Sparkling memories

Sparkling memories

Releasing a greatest hits album is almost a rite of passage for musicians whose careers span decades. While less common in the world of fashion, it is no less exciting a chance to look back when it happens.

Jewellery designer Simon Wilson of costume jewellery brand Butler & Wilson is doing just that, with the launch of his Vintage Collection.

The line consists of his favourite pieces from the brand's 45-year history. The brand, known for its bold and bling-y aesthetic, had a big moment in the 1980s heyday of costume jewellery.

As the 70-year-old Scotsman explains in a phone interview with Urban last week from London, he decided to reissue Butler & Wilson pieces after seeing his old designs being sold at other stores as vintage pieces, and getting feedback from younger customers.

"There's a whole generation of people who have never seen pieces from my archives," he says, adding wryly: "That's the only good thing about getting old!"

The collection, which ranges in price from $70 for a pair of earrings to $600 for a necklace, features more than 75 pieces including bold animal brooches and embellished necklaces. It is now available here exclusively at On Pedder at Scotts Square and Takashimaya Shopping Centre, where the brand has been stocked since 2010.

Butler & Wilson pieces usually range from about $80 to $1,600.

The brand actually has its roots in antique art deco jewellery, which Mr Wilson and his former partner Nicky Butler used to source at markets and sell. But the pair turned to designing their own pieces in 1969, as the antique jewellery supply dwindled. Mr Butler has since left the company.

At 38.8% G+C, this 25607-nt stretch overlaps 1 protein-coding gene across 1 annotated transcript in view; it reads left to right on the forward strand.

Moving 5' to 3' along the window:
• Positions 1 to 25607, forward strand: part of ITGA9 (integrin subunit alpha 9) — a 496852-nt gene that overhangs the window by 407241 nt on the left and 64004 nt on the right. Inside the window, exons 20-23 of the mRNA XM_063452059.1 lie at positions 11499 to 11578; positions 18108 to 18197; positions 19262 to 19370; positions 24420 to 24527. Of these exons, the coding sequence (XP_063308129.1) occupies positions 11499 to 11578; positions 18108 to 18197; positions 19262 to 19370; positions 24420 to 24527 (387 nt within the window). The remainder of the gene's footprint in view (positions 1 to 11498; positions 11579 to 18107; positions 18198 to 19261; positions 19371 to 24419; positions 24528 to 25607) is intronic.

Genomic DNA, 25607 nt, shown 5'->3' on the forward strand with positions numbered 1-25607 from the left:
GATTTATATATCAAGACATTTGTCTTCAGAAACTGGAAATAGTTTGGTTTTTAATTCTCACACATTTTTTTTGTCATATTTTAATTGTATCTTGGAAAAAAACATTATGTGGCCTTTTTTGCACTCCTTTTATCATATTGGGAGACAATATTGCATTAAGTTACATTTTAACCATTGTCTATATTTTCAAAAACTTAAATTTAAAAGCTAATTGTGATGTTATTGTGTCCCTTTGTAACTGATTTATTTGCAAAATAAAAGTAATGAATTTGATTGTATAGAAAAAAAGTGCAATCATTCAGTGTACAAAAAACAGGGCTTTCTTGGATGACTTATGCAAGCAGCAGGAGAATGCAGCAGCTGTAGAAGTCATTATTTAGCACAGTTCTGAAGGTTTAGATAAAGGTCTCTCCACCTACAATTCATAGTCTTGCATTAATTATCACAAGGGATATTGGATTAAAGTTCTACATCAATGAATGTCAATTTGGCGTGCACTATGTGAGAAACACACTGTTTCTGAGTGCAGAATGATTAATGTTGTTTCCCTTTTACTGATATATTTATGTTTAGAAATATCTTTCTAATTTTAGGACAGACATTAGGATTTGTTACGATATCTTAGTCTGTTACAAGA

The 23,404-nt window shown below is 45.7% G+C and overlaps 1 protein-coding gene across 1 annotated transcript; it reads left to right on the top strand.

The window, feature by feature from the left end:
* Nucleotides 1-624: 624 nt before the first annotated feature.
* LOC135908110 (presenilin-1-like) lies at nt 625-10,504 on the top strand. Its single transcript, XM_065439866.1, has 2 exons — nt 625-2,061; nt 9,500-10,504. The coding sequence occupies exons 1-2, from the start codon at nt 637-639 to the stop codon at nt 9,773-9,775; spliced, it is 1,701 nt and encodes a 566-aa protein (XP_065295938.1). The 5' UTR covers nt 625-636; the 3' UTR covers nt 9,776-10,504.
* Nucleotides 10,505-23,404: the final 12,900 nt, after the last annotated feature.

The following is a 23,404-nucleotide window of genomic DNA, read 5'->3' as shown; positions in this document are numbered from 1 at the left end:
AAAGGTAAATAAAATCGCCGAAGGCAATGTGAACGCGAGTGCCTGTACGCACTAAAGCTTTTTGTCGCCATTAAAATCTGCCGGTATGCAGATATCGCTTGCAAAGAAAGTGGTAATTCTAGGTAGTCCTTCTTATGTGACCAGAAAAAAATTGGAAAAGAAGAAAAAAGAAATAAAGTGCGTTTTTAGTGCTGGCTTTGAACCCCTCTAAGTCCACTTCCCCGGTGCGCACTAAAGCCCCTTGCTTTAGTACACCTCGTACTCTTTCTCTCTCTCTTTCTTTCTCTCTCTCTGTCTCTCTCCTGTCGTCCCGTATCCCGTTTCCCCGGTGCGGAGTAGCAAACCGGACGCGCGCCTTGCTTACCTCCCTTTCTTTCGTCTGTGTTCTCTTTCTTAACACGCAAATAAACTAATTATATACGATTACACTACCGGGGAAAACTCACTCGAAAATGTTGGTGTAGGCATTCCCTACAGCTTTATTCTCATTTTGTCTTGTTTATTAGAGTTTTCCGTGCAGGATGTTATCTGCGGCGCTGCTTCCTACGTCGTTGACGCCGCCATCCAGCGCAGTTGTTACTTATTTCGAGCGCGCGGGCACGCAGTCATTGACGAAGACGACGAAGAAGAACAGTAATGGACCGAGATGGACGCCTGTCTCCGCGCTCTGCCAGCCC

Its first store on Fulham Road in London was located on a corner and had billboard space that was often occupied by its glamorous brand ambassadors.

French actress Catherine Denueve - who acted in the 1983 film The Hunger for which the brand had supplied the jewellery - was the brand's first poster girl, followed by icons such as Faye Dunaway and Charlotte Rampling.

"They were all glamorous women because they were strong, individual and had their own look," he says of his famous collaborators, who did the billboards for free.

The brand's most famous customer during the 80s may have been the late Princess Diana, who was in her mid 20s at the time. The royal used to visit the store as an ordinary customer and never demanded special treatment, says Mr Wilson.

"We never had to close the store, or send things over to Kensington Palace. It was just a young girl shopping and that was what she loved," he recalls.

"She could have worn the royal jewels but she didn't. She wanted to wear things that were right for her age."

Royal accessories of a different sort were his saving grace in the 1990s, when the business suffered in the wake of a recession.

"I saved the company by making tiaras. It was the wedding thing in the 1990s - tiaras and big white dresses. It sounds mad but it's what saved the company."

The brand still carries a limited selection of tiaras.

Decades later, it seems as though jewellery trends have made a 180-degree turn, with dainty pieces the popular jewellery look of the day.

Do not expect Mr Wilson to change his style, however.

"There's a million other people doing the little silver charm thing. But it's never been attractive to me," he says.

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